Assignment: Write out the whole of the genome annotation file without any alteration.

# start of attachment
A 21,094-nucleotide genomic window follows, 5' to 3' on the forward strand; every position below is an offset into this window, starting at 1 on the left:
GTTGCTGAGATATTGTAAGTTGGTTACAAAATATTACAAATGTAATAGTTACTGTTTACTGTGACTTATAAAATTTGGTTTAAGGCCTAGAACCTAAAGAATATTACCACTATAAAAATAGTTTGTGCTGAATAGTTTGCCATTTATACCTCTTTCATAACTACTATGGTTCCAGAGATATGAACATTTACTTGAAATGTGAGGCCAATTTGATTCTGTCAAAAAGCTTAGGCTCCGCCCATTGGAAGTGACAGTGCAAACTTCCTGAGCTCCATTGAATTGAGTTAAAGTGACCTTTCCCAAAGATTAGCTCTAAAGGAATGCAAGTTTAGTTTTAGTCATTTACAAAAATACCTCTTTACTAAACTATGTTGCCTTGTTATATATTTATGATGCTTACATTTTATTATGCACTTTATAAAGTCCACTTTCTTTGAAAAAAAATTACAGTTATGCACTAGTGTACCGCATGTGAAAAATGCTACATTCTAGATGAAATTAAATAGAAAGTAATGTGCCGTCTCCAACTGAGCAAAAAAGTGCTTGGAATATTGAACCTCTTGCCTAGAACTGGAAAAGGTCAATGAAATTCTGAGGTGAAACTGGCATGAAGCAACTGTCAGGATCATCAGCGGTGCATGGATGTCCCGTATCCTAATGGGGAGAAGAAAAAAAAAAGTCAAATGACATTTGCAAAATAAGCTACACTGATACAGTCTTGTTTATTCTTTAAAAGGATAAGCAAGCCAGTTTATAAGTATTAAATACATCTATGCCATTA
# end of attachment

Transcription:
A 21,094-nucleotide genomic window follows, 5' to 3' on the forward strand; every position below is an offset into this window, starting at 1 on the left:
GTTGCTGAGATATTGTAAGTTGGTTACAAAATATTACAAATGTAATAGTTACTGTTTACTGTGACTTATAAAATTTGGTTTAAGGCCTAGAACCTAAAGAATATTACCACTATAAAAATAGTTTGTGCTGAATAGTTTGCCATTTATACCTCTTTCATAACTACTATGGTTCCAGAGATATGAACATTTACTTGAAATGTGAGGCCAATTTGATTCTGTCAAAAAGCTTAGGCTCCGCCCATTGGAAGTGACAGTGCAAACTTCCTGAGCTCCATTGAATTGAGTTAAAGTGACCTTTCCCAAAGATTAGCTCTAAAGGAATGCAAGTTTAGTTTTAGTCATTTACAAAAATACCTCTTTACTAAACTATGTTGCCTTGTTATATATTTATGATGCTTACATTTTATTATGCACTTTATAAAGTCCACTTTCTTTGAAAAAAAATTACAGTTATGCACTAGTGTACCGCATGTGAAAAATGCTACATTCTAGATGAAATTAAATAGAAAGTAATGTGCCGTCTCCAACTGAGCAAAAAAGTGCTTGGAATATTGAACCTCTTGCCTAGAACTGGAAAAGGTCAATGAAATTCTGAGGTGAAACTGGCATGAAGCAACTGTCAGGATCATCAGCGGTGCATGGATGTCCCGTATCCTAATGGGGAGAAGAAAAAAAAAAGTCAAATGACATTTGCAAAATAAGCTACACTGATACAGTCTTGTTTATTCTTTAAAAGGATAAGCAAGCCAGTTTATAAGTATTAAATACATCTATGCCATTA